Land Rights Law creates opportunities to grant title to those who live on customary lands
Liberia is the only country in sub-Saharan Africa that has never been a European colony. Conflict over land and resources in Liberia is rooted in the emigration of former slaves from North America, known as ‘settlers’, who formed an independent country in 1847. Their descendants failed to recognize the customary rights of Indigenous Peoples in law and allocated immense contracts for natural resource exploitation on their ancestral land. Today, Liberia ranks 177 out of 188 countries on the United Nations’ Human Development Report index. In addition to poverty, Liberians are still recovering from 14-year civil war (1989-2003) that was fuelled by conflict over land. A crucial element of the Accra Peace Agreement was ensuring a more just and equitable process of land reform.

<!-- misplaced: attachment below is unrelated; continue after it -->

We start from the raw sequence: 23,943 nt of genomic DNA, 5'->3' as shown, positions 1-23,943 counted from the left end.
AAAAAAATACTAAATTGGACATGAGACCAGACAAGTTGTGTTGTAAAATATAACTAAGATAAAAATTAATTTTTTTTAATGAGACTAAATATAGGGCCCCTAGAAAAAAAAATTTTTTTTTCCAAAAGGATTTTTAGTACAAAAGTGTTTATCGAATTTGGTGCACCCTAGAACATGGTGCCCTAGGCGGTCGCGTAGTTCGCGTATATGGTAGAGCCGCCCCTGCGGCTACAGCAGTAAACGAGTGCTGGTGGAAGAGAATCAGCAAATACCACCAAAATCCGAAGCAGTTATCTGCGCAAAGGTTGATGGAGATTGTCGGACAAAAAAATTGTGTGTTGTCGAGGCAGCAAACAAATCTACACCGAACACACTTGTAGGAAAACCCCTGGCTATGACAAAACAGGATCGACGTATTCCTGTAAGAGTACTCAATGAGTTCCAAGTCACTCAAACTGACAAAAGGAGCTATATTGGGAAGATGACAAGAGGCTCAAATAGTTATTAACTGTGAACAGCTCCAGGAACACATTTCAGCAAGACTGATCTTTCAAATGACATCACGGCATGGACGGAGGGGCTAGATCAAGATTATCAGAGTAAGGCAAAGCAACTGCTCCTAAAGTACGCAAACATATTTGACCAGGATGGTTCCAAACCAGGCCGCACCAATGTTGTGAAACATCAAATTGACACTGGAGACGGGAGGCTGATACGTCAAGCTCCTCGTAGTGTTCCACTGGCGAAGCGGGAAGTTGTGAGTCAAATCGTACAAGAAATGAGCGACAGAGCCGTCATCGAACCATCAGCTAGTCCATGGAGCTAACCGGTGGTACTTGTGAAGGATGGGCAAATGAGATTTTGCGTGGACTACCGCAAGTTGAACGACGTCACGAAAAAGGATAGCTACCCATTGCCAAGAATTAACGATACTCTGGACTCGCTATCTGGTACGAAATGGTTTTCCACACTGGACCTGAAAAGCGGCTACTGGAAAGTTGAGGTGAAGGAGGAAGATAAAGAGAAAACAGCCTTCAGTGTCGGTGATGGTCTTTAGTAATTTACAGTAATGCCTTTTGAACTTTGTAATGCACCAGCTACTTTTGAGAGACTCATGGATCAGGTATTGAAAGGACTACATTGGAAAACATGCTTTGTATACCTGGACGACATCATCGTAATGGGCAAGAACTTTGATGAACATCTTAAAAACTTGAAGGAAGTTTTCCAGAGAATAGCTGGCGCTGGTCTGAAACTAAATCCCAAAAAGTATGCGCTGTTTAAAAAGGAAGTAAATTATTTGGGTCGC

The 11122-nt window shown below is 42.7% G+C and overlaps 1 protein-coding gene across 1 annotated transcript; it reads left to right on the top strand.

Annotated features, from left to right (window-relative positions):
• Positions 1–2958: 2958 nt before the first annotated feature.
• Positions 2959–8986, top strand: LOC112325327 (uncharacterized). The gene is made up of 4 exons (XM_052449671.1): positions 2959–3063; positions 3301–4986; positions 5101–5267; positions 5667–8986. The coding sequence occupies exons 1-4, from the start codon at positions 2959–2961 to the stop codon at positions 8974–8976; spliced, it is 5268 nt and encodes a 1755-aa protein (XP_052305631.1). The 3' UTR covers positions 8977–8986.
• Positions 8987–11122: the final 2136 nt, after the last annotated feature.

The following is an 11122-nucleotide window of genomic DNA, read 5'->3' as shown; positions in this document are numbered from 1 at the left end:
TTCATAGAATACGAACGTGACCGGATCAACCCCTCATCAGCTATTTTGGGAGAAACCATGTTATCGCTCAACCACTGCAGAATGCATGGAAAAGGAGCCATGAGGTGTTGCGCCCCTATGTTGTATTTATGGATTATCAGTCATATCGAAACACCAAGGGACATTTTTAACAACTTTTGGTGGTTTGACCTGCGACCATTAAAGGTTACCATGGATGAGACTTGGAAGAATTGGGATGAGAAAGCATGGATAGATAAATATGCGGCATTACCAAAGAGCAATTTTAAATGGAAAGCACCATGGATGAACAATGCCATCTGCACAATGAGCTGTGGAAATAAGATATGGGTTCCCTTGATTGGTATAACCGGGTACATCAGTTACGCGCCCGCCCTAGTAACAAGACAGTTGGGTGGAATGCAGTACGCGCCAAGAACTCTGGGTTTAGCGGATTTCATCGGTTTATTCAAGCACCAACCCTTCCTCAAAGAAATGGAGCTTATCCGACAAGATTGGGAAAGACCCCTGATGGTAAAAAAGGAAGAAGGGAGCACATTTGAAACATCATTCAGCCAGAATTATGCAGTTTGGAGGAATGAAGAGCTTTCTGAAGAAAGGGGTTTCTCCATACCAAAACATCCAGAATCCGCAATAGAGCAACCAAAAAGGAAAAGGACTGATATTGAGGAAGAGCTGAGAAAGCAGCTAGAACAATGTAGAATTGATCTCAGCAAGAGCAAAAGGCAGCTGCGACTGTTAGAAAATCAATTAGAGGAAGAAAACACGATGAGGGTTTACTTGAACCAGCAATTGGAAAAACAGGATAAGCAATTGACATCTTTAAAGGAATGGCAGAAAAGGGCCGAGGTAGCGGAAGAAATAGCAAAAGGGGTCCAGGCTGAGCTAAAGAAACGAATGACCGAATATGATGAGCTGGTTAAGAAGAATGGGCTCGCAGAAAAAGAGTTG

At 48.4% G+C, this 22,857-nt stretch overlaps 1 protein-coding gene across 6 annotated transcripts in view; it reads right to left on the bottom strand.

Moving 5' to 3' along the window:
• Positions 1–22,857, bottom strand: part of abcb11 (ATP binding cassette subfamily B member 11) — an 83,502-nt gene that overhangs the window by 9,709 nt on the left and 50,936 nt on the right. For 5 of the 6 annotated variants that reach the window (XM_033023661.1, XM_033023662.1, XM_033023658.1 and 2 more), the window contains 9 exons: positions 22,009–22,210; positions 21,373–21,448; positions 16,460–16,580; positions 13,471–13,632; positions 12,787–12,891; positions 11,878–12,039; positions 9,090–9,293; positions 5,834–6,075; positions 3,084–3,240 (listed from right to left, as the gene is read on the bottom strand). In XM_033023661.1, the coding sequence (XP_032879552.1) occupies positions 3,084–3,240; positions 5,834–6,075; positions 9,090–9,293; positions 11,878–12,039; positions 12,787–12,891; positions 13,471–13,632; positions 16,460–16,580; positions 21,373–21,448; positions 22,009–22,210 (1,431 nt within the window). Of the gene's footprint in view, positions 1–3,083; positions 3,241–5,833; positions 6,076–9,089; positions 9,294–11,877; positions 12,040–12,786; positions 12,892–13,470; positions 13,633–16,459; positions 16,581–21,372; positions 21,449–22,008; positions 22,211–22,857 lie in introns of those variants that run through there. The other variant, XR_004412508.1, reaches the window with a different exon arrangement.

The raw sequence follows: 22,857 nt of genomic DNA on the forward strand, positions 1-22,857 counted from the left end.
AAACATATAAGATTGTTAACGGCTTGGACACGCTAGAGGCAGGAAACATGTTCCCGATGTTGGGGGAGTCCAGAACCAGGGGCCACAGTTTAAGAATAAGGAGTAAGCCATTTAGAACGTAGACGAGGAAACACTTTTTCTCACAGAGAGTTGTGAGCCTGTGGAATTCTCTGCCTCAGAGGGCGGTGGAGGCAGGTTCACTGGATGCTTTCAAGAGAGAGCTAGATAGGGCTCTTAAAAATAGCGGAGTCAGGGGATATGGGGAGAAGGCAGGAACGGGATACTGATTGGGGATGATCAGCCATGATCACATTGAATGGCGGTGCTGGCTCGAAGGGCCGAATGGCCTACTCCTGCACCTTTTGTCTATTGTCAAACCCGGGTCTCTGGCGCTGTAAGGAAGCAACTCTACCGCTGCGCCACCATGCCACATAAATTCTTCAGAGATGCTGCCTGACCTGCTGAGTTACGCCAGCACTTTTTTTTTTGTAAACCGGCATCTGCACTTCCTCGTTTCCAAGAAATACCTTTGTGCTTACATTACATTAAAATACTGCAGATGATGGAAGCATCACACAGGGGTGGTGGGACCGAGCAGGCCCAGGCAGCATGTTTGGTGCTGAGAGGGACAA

In 2016, the Sustainable Development Institute (SDI) led a multi-stakeholder Tenure Facility initiative to develop and test a national protocol for community self-identification in partnership with Liberia’s Land Commission, the Foundation for Community Initiatives (FCI), Development Education Network (DEN-L) and Parley Liberia. The guideline will support the land reform envisioned by Liberia’s Land Rights Policy by clarifying the first step in a process to gain collective title to their customary land under the new Land Rights Law, passed by the Senate in August 2018 and awaiting approval by the President.
Who are the Indigenous Peoples of Liberia?
95% of Liberians are indigenous. They include three main language groups: Mande, Kru and Mel. An estimated 2.5 to 5% of Liberians are Americo-Liberians, descendants of free black immigrants from North America. In addition, there are other west Africans, including Ghanians, Guineans, and Lebanese traders.